The Case for a Virtual Reality Code of Conduct

The ethical guide to the unreal universe couldn't come soon enough.

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If large pre-order demand and hype-suffused tech demo halls are any indication, 2016 is the year that virtual reality heats up from smoke to fire. Once we’re in the metaverse, will we behave ourselves? More than any medium before it, virtual reality has the potential for mind- and behavior-altering experiences, which is why Michael Madary and Thomas Metzinger, techno-philosophers at Germany’s Johannes Gutenberg University Mainz, are urgently calling for a code of VR conduct.

The proposed code prompted a mix of surprise and endorsement. There was shock that virtual reality can alter our behavior (“Researchers warn about psychological impact of virtual reality”) as well as tacit approval by way of summarizing the VR code (“Do We Need a Code of Conduct for Virtual Reality?”).

Madary and Metzinger’s argument, was published in the journal Frontiers in Robotics and A.I. in February. (A more recent press release appears to have sparked this current interest.) They build their code on a foundation of behavioral research. To the point that VR experiences can change human behavior, the authors outline that VR is unique:

…unlike other forms of media, VR can create a situation in which the user’s entire environment is determined by the creators of the virtual world, including “social hallucinations” induced by advanced avatar technology. Unlike physical environments, virtual environments can be modified quickly and easily with the goal of influencing behavior.

Anyone who tells you they know what is going to happen with VR is a liar. (For every Zuckerberg tossing a few cool billions at Oculus, there are also smart people who remember the first VR boom-bust cycle.) The authors recognize the unknowns of VR: “We simply do not know whether long-term immersion poses a threat for mental health,” they write. But they do know, because of history, that human behaviors are more plastic than we’d like to think. Look at the Milgram experiments, the German researchers say, where subjects were surprisingly copacetic with administering (fake) shocks to other people in experiments.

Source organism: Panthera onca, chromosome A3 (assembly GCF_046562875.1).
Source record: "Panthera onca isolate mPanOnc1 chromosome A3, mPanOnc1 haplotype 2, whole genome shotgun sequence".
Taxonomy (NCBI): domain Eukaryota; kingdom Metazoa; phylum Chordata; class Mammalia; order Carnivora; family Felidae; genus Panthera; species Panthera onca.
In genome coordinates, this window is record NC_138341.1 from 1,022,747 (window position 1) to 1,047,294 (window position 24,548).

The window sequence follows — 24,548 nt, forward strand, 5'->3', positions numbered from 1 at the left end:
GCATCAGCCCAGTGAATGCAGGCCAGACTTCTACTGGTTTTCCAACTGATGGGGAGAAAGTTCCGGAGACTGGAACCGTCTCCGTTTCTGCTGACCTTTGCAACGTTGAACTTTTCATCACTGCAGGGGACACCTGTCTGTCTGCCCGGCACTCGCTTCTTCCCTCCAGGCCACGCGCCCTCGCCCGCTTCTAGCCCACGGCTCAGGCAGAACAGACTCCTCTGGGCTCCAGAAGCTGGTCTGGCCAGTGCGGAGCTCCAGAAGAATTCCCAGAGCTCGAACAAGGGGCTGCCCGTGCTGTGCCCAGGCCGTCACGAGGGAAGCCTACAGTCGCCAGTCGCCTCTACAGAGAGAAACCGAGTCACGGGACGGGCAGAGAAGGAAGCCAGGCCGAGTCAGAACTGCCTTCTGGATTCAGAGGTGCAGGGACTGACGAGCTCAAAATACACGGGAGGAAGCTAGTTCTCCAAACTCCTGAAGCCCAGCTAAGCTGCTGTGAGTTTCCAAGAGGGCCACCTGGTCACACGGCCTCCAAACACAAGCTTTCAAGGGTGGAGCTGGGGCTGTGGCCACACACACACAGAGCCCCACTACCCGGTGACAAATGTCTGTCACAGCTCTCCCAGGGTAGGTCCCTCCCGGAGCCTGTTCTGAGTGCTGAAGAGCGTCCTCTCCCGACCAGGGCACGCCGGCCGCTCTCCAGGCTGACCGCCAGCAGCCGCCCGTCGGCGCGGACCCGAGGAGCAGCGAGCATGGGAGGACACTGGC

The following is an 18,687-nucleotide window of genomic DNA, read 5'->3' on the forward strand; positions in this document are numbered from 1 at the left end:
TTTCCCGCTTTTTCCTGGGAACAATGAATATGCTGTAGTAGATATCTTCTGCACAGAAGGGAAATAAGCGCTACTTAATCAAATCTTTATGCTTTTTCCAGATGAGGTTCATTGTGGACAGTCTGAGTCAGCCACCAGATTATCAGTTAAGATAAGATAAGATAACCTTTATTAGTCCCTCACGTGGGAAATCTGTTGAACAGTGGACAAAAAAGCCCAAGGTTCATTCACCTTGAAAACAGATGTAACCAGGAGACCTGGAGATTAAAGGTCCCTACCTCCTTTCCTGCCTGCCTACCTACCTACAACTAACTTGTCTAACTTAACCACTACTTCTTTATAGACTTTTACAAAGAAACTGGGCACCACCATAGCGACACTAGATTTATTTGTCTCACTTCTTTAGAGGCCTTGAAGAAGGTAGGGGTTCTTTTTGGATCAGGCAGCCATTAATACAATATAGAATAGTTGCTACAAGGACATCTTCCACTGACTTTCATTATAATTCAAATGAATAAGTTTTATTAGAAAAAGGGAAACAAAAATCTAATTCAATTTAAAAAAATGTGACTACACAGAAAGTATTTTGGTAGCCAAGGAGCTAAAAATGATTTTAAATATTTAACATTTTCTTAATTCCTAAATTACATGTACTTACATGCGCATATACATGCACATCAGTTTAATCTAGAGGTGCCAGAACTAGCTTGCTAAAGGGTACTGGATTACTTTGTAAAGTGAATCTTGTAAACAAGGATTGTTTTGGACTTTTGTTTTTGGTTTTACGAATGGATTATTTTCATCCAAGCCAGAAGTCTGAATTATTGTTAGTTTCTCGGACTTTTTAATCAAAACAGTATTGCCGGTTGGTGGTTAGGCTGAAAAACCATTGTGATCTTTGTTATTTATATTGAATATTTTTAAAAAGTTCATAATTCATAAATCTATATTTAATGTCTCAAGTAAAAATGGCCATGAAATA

Which brings us to how people will use — and be changed by — VR. Madary and Metzinger write:

Once the technology [is] available to the general public for entertainment (and other) purposes, individuals will have the option of spending extended periods of time immersed in VR – in a way this is already happening with the advent of smartphones, social networks, increasing time online, etc. Some of the risks and ethical concerns that we have already encountered in the early days of the internet will reappear, though with the added psychological impact enabled by embodiment and a strong sense of presence.

Again, history risks repetition. The authors cite a multi-user dungeon, or MUD (the early ‘90s text-based precursor to World of Warcraft), in which a player named Mr. Bungle harassed others with accounts of sexual violence. The prospect of simulated rape in virtual reality, given where VR sex is now, is rightly terrifying.

Michael Madary and Thomas Metzinger's proposed VR code.

Michael Madary and Thomas Metzinger, Frontiers in Robotics and AI

No less internet legends than Vint Cerf and Bob Kahn — the guys who invented the internet protocol part of the IP address — founded the Internet Society in 1992, complete with a code of ethics. It was a prescient move, but one that couldn’t forestall harassment and cyberstalking on Twitter or anywhere else. If people can abuse it, they will — the same goes for VR, which is why starting the conversation now, before it conquers our faces, is crucial.

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